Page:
A giant jellyfish has been found washed up in the middle of Bournemouth beach.
It's one of many giant creatures that have been discovered washed up on the South's shores.
The Marine Conservation Society are warning that the oversized marine animals could become a regular sighting if the weather brightens up.
The jellyfish was found on Tuesday halfway between Bournemouth and Boscombe pier.
They are normally found in the Atlantic or the Mediterranean but we could see increasing numbers of barrel jellyfish in the waters around the UK, especially as the weather warms up - 10 have recently been found washed ashore.
Steve Trewhella, who photographed this one, believes they get swept on to the beach and stranded by the wind and the tides.
Although this species of jellyfish is harmless, the marine conservation society is still advising people not to touch them.
It may look like a monster of the deep, but that didn't bother wildlife photographer Steve Trewhella spotted when it washed up in Portland, Dorset. He has photographed several of the creatures which have recently washed up along the south coast.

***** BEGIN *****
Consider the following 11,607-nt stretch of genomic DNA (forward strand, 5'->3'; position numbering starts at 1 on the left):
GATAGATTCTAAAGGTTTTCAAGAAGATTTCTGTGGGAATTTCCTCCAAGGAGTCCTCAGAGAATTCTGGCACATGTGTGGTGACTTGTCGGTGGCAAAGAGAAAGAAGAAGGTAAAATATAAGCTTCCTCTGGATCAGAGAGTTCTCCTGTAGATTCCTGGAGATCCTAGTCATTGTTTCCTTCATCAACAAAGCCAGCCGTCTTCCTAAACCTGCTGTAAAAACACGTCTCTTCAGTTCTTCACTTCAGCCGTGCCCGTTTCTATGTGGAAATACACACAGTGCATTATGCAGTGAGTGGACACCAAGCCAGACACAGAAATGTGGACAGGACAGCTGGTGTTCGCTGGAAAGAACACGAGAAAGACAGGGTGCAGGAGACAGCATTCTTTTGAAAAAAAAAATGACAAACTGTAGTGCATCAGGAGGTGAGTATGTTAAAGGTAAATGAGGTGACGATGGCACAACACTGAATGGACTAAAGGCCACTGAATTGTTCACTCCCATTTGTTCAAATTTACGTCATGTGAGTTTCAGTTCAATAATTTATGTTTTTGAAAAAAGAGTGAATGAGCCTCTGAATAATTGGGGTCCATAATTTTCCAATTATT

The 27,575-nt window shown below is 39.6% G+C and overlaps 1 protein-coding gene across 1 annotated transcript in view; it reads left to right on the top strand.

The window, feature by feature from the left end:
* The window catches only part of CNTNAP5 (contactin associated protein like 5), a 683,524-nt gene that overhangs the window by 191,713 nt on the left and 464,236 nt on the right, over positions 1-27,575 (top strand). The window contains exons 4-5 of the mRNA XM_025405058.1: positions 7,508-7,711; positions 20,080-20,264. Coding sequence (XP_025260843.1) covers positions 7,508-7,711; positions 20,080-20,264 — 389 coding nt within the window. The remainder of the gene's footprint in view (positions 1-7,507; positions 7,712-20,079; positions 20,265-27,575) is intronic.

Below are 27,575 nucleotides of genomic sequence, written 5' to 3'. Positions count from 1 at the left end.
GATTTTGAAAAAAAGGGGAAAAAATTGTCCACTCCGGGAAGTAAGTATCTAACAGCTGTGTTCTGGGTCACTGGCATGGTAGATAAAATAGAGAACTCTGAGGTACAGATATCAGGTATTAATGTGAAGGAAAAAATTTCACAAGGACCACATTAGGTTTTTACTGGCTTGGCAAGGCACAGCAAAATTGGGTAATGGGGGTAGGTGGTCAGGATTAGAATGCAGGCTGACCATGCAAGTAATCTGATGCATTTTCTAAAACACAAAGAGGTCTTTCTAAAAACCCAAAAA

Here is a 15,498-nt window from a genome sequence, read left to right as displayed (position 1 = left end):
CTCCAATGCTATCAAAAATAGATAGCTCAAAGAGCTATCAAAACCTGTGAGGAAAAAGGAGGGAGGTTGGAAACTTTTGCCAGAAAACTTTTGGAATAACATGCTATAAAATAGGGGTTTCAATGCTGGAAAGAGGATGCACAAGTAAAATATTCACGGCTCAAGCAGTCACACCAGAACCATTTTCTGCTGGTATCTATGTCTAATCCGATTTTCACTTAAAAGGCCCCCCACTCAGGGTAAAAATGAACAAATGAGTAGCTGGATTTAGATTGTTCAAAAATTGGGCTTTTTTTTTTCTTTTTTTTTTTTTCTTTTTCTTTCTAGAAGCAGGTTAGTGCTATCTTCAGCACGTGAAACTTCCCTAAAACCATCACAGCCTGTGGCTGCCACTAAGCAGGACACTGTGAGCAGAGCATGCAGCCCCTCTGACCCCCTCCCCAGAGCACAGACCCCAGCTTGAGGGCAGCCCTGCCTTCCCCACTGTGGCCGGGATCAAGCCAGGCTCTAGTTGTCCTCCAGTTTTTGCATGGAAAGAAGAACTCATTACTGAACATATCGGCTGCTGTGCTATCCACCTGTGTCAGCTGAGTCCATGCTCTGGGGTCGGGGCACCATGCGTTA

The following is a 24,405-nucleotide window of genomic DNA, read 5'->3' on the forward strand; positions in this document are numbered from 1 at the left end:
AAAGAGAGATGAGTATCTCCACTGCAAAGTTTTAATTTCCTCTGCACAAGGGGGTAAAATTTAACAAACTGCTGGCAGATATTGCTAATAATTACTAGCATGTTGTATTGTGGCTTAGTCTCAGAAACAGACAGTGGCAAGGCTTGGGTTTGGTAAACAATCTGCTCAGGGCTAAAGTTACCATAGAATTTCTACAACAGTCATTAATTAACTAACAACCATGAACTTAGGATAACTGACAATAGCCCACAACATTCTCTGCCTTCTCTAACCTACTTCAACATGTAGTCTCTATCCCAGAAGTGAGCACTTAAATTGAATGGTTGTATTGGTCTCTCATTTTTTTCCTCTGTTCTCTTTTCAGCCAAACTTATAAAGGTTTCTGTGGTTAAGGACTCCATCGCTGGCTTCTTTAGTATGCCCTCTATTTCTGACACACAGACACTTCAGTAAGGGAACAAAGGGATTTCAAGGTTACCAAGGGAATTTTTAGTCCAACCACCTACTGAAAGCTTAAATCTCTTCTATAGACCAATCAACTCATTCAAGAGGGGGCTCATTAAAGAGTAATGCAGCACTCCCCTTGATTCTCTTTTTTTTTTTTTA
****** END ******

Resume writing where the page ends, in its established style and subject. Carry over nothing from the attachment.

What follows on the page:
Jellyfish blooms are on the rise following recent warm weather after the cold spring delayed their appearance, marine experts have said.
The Marine Conservation Society (MCS) is urging people to report their sightings of jellyfish, which act as a barometer of the seas, as part of its annual national jellyfish survey.
This year they had been a rare sight in UK seas until hot weather warmed coastal waters in recent weeks.
But increasing numbers of moon, compass, blue and lion's mane jellyfish have been reported.
Coastguards are urging people to be vigilant after jellyfish were spotted on the south coast.
Solent Coastguard is urging people to be on the lookout for a type of jellyfish that can deliver a powerful sting.
It’s believed that “Portuguese Men o’ War” have been spotted in West Wittering and the Selsey Bill areas off the West Sussex coast already this week.
Today Solent Coastguard has been taking reports of sightings in Chale Bay on the Isle of Wight.
The advice from the Marine Conservation Society is not to touch the jellyfish with bare hands, and seek medical attention if you are stung.
The MCS also ask that any sightings are reported to them.